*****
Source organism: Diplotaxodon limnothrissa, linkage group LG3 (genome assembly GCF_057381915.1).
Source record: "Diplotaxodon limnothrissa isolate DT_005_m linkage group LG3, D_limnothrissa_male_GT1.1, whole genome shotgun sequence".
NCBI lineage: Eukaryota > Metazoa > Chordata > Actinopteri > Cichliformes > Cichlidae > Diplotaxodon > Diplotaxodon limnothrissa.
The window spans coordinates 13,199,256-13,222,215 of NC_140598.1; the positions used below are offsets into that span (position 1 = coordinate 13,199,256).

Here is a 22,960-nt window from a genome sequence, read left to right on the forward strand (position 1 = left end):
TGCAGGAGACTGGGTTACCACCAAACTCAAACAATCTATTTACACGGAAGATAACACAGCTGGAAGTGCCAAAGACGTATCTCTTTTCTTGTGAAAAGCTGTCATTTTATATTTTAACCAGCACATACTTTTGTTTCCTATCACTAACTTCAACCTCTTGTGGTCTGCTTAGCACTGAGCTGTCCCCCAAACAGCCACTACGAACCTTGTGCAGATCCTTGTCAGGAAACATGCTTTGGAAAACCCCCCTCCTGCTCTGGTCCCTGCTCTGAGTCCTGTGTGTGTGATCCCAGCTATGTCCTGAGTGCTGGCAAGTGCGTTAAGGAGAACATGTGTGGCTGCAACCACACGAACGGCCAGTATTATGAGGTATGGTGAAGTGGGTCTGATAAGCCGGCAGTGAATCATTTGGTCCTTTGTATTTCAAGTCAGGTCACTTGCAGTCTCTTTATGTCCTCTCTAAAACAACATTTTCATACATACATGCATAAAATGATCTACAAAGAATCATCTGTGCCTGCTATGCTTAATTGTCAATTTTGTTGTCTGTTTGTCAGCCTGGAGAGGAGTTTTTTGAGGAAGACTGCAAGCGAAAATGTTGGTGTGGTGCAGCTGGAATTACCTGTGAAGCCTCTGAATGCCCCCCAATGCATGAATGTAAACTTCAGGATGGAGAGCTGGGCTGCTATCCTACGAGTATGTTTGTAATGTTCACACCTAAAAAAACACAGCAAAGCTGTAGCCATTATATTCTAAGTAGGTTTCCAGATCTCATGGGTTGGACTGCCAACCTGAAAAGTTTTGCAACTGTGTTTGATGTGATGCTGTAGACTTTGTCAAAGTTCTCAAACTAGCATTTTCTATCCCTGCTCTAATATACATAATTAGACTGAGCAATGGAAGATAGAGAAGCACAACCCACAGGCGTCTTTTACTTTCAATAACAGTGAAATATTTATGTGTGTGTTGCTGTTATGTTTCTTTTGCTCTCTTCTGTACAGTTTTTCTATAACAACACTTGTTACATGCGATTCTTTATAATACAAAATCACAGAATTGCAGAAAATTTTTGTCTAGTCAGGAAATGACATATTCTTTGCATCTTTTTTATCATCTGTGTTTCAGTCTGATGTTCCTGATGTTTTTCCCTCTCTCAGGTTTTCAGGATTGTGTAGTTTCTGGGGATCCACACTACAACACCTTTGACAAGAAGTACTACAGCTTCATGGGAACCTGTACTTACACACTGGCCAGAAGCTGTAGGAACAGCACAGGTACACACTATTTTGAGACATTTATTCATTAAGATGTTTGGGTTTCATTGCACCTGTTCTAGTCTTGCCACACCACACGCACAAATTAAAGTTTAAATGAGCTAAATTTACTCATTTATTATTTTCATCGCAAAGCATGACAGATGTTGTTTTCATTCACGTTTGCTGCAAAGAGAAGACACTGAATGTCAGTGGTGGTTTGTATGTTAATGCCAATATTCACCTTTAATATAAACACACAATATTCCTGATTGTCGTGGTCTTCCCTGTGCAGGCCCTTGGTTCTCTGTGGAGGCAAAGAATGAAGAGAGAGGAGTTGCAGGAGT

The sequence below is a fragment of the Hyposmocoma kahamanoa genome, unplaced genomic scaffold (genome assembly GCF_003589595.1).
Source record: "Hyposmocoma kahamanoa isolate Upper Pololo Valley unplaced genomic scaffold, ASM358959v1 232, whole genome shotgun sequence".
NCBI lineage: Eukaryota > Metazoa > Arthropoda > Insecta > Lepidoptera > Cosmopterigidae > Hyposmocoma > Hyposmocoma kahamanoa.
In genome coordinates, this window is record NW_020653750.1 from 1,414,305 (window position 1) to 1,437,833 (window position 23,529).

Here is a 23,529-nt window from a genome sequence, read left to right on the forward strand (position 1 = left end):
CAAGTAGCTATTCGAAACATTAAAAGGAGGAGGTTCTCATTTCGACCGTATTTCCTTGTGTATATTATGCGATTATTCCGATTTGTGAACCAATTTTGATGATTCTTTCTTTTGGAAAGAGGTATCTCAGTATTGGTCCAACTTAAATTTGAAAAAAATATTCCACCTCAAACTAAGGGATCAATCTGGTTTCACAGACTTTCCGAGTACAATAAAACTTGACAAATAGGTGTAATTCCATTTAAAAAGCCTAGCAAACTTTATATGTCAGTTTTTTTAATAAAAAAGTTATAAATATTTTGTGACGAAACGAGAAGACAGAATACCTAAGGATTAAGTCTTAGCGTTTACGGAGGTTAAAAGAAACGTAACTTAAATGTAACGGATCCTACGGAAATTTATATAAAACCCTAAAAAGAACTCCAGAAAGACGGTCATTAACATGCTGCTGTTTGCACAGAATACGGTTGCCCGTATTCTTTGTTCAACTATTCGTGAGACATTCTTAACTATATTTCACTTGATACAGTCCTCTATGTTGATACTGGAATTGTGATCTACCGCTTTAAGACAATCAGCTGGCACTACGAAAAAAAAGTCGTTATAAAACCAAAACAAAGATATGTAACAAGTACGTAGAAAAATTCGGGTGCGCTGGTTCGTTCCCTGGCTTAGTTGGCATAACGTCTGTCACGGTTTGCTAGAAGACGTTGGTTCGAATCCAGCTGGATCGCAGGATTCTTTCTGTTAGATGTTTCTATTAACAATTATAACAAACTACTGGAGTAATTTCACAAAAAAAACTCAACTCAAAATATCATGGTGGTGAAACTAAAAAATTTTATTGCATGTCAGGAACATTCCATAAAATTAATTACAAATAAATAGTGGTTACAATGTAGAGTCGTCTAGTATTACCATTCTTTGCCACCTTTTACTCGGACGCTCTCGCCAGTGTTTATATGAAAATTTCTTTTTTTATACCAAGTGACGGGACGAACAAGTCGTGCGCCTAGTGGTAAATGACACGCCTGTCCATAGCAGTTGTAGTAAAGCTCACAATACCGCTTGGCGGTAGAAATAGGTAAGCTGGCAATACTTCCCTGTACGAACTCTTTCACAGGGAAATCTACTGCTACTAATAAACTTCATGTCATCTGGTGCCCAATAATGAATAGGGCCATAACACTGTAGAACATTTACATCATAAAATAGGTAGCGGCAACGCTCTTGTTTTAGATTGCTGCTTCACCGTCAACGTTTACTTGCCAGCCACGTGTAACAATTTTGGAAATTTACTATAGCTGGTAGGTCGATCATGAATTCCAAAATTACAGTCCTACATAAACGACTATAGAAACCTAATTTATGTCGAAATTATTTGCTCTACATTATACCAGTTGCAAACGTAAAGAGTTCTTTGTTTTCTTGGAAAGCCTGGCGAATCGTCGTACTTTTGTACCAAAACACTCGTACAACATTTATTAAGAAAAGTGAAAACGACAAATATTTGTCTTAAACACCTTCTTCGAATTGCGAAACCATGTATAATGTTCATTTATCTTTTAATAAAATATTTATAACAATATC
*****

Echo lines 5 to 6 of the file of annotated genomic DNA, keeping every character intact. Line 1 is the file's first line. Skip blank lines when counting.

Here is a 22,960-nt window from a genome sequence, read left to right on the forward strand (position 1 = left end):
TGCAGGAGACTGGGTTACCACCAAACTCAAACAATCTATTTACACGGAAGATAACACAGCTGGAAGTGCCAAAGACGTATCTCTTTTCTTGTGAAAAGCTGTCATTTTATATTTTAACCAGCACATACTTTTGTTTCCTATCACTAACTTCAACCTCTTGTGGTCTGCTTAGCACTGAGCTGTCCCCCAAACAGCCACTACGAACCTTGTGCAGATCCTTGTCAGGAAACATGCTTTGGAAAACCCCCCTCCTGCTCTGGTCCCTGCTCTGAGTCCTGTGTGTGTGATCCCAGCTATGTCCTGAGTGCTGGCAAGTGCGTTAAGGAGAACATGTGTGGCTGCAACCACACGAACGGCCAGTATTATGAGGTATGGTGAAGTGGGTCTGATAAGCCGGCAGTGAATCATTTGGTCCTTTGTATTTCAAGTCAGGTCACTTGCAGTCTCTTTATGTCCTCTCTAAAACAACATTTTCATACATACATGCATAAAATGATCTACAAAGAATCATCTGTGCCTGCTATGCTTAATTGTCAATTTTGTTGTCTGTTTGTCAGCCTGGAGAGGAGTTTTTTGAGGAAGACTGCAAGCGAAAATGTTGGTGTGGTGCAGCTGGAATTACCTGTGAAGCCTCTGAATGCCCCCCAATGCATGAATGTAAACTTCAGGATGGAGAGCTGGGCTGCTATCCTACGAGTATGTTTGTAATGTTCACACCTAAAAAAACACAGCAAAGCTGTAGCCATTATATTCTAAGTAGGTTTCCAGATCTCATGGGTTGGACTGCCAACCTGAAAAGTTTTGCAACTGTGTTTGATGTGATGCTGTAGACTTTGTCAAAGTTCTCAAACTAGCATTTTCTATCCCTGCTCTAATATACATAATTAGACTGAGCAATGGAAGATAGAGAAGCACAACCCACAGGCGTCTTTTACTTTCAATAACAGTGAAATATTTATGTGTGTGTTGCTGTTATGTTTCTTTTGCTCTCTTCTGTACAGTTTTTCTATAACAACACTTGTTACATGCGATTCTTTATAATACAAAATCACAGAATTGCAGAAAATTTTTGTCTAGTCAGGAAATGACATATTCTTTGCATCTTTTTTATCATCTGTGTTTCAGTCTGATGTTCCTGATGTTTTTCCCTCTCTCAGGTTTTCAGGATTGTGTAGTTTCTGGGGATCCACACTACAACACCTTTGACAAGAAGTACTACAGCTTCATGGGAACCTGTACTTACACACTGGCCAGAAGCTGTAGGAACAGCACAGGTACACACTATTTTGAGACATTTATTCATTAAGATGTTTGGGTTTCATTGCACCTGTTCTAGTCTTGCCACACCACACGCACAAATTAAAGTTTAAATGAGCTAAATTTACTCATTTATTATTTTCATCGCAAAGCATGACAGATGTTGTTTTCATTCACGTTTGCTGCAAAGAGAAGACACTGAATGTCAGTGGTGGTTTGTATGTTAATGCCAATATTCACCTTTAATATAAACACACAATATTCCTGATTGTCGTGGTCTTCCCTGTGCAGGCCCTTGGTTCTCTGTGGAGGCAAAGAATGAAGAGAGAGGAGTTGCAGGAGT